income tax, Income Tax Planning, income tax planning in India, tax planning, investment planning, ITR, section 80C, 80D, 80CCD, 80E, 80G, Sec 24,

Tax planning and investment planning are not the same thing. People often make a mistake by putting money in low-return but tax-saving instruments without evaluating its impact on their short and long-term financial goals. If you invest just to save taxes and ignore the quality of investment, it may get difficult for you to achieve your financial goals. As such, it’s very important to align your tax-saving investments with your financial plan to achieve your goals on time.

So, it’s good to invest your money as per your financial goal and get the tax benefit along with it (if it’s available). However, you shouldn’t invest with an intention only to save taxes, especially when such an investment doesn’t comply with your financial goals.

Read on as we answer certain critical questions that can help you identify the difference between tax and investment planning.

What is tax planning?

Tax planning refers to the process of estimating your tax liability and working out a plan to become tax-efficient by using legal ways such as deductions, exemptions, allowances, rebates, etc. So, under tax planning, you can use the benefits allowed u/s 80C, 80D, 80CCD, 80E, 80G, Sec 24 and so on and so forth.

What is investment planning?

Investment planning, on the other hand, is the process of efficiently using financial resources towards achieving short and long-term financial goals. Investment planning focusses on choosing the right instruments that can get you closer to your financial goals while staying aligned with your risk profile, returns expectation and time-frame.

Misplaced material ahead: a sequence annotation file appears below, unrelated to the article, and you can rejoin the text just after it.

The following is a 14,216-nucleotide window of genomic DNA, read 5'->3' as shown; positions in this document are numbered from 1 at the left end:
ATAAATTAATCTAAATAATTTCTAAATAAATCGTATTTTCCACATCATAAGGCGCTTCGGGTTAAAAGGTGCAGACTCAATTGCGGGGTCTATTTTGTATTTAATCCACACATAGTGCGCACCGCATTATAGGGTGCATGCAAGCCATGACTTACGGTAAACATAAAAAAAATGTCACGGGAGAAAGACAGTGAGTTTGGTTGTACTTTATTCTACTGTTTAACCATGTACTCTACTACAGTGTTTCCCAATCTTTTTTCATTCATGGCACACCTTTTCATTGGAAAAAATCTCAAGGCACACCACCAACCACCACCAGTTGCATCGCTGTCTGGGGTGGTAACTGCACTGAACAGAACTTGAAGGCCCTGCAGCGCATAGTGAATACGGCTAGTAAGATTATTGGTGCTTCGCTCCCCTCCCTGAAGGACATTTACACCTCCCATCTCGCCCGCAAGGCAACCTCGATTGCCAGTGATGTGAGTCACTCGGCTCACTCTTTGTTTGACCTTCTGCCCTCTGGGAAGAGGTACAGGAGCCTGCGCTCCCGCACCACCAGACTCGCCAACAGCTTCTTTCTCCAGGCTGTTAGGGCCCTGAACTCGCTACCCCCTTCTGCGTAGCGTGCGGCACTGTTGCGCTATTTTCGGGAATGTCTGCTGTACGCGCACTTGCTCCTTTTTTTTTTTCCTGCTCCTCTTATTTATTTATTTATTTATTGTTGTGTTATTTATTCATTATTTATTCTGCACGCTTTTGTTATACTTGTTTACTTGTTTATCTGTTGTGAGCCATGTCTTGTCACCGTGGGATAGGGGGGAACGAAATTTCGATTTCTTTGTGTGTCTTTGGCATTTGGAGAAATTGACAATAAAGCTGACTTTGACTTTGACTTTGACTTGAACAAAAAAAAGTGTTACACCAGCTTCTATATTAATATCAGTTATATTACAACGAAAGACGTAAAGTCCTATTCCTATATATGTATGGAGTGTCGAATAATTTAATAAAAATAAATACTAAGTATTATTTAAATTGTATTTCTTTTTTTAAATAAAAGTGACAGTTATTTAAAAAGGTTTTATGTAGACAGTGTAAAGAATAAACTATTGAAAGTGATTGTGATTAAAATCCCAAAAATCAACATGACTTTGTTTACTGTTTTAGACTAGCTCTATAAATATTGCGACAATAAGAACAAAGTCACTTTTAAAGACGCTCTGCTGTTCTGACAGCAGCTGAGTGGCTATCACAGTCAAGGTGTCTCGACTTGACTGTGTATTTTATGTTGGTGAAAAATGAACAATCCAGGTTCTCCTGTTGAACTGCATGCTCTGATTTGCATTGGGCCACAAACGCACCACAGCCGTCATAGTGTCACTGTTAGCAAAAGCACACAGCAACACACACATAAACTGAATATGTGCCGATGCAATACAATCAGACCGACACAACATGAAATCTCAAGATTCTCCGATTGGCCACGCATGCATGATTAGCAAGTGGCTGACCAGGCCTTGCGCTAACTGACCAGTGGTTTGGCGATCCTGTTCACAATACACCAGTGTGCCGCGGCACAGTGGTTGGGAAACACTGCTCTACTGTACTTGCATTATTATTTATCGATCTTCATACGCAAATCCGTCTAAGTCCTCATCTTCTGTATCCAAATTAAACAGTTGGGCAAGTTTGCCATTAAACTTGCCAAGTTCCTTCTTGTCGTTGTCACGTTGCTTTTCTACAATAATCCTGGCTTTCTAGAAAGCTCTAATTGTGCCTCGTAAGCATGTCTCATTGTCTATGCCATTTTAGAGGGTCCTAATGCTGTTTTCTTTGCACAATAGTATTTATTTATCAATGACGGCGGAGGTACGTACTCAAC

For example, you may need to make different investments for your short-term goal (such as going on an international vacation after 11 months) and for your long-term goal (like creating an adequate retirement corpus). The same investment products may not give you the desired result while achieving different goals.

Also, investment planning takes care of tax-efficiency if you choose the right investment instrument. For example, let’s assume there are two investment options — A and B. If option A’s post-tax return of investment is greater than B (while other factors remain constant), the investment suitability of option A would be higher than option B.

How do people commit a mistake by mixing tax and investment planning?

Countless taxpayers, who realise they have not exhausted the tax benefits u/s 80C in the financial year, are known to make a number of investment decisions days before the deadline. And tax-saving insurance products are often their first choice.

However, they do not consider the fact that such an investment may be illiquid, the returns may be lower and they would be required to make further investments every year going ahead. Such a move might fulfil their tax planning needs by reducing the tax liability, but it may not help them achieve their financial goals. The real rate of return on such tax saving investments are often negative too.

However, that doesn’t mean that you should not buy insurance products. In fact, you must stay adequately insured to safeguard your financial interests (and that of your family) in the face of an unfortunate incident. But you also need to invest intelligently to grow your wealth and achieve your financial goals on time and choosing only tax-saving but low-returns fetching options may not be the best strategy to that end. It’s critical to understand the difference between the basic objectives of investment and insurance.

So, what is the right way?

The right way is to first clearly identify your short and long-term financial goals. After that, estimate the maximum amount you would be able to save to invest towards achieving such goals. Now, depending on your risk appetite, time in hand (to achieve the goal), return requirement and liquidity needs, choose the appropriate assets to invest your money. While selecting your investment assets, keep the tax-saving consideration as the secondary criteria to maximize your investment benefits.

Tax planning is very important, but it should also be in sync with your financial goals. If you find it difficult to choose investment options that can help you achieve your financial goals while remaining tax-efficient at the same time, you may want to consult your financial advisor to carve out the best strategy.